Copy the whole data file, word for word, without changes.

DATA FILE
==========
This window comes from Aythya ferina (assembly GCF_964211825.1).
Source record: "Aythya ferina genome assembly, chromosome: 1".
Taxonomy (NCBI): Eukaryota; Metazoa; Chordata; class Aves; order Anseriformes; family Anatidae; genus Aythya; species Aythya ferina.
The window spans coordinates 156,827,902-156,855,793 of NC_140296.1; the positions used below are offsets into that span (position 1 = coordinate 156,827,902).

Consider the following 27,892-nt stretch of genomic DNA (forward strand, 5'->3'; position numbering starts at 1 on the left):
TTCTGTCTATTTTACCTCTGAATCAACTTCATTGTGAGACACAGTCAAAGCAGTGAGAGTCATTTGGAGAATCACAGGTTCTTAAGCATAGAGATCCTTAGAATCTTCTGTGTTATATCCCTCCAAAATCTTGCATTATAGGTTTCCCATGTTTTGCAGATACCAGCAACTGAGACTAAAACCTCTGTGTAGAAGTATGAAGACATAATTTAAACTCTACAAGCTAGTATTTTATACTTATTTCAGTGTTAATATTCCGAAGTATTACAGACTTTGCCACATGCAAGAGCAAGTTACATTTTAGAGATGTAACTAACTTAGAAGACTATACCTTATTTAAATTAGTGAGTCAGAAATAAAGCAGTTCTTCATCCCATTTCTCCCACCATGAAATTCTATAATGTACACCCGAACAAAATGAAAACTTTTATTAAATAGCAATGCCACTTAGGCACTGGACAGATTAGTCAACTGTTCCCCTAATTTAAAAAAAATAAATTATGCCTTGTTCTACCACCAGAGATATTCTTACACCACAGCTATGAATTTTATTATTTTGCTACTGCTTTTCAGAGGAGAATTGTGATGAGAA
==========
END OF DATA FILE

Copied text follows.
This window comes from Aythya ferina (assembly GCF_964211825.1).
Source record: "Aythya ferina genome assembly, chromosome: 1".
Taxonomy (NCBI): Eukaryota; Metazoa; Chordata; class Aves; order Anseriformes; family Anatidae; genus Aythya; species Aythya ferina.
The window spans coordinates 156,827,902-156,855,793 of NC_140296.1; the positions used below are offsets into that span (position 1 = coordinate 156,827,902).

Consider the following 27,892-nt stretch of genomic DNA (forward strand, 5'->3'; position numbering starts at 1 on the left):
TTCTGTCTATTTTACCTCTGAATCAACTTCATTGTGAGACACAGTCAAAGCAGTGAGAGTCATTTGGAGAATCACAGGTTCTTAAGCATAGAGATCCTTAGAATCTTCTGTGTTATATCCCTCCAAAATCTTGCATTATAGGTTTCCCATGTTTTGCAGATACCAGCAACTGAGACTAAAACCTCTGTGTAGAAGTATGAAGACATAATTTAAACTCTACAAGCTAGTATTTTATACTTATTTCAGTGTTAATATTCCGAAGTATTACAGACTTTGCCACATGCAAGAGCAAGTTACATTTTAGAGATGTAACTAACTTAGAAGACTATACCTTATTTAAATTAGTGAGTCAGAAATAAAGCAGTTCTTCATCCCATTTCTCCCACCATGAAATTCTATAATGTACACCCGAACAAAATGAAAACTTTTATTAAATAGCAATGCCACTTAGGCACTGGACAGATTAGTCAACTGTTCCCCTAATTTAAAAAAAATAAATTATGCCTTGTTCTACCACCAGAGATATTCTTACACCACAGCTATGAATTTTATTATTTTGCTACTGCTTTTCAGAGGAGAATTGTGATGAGAA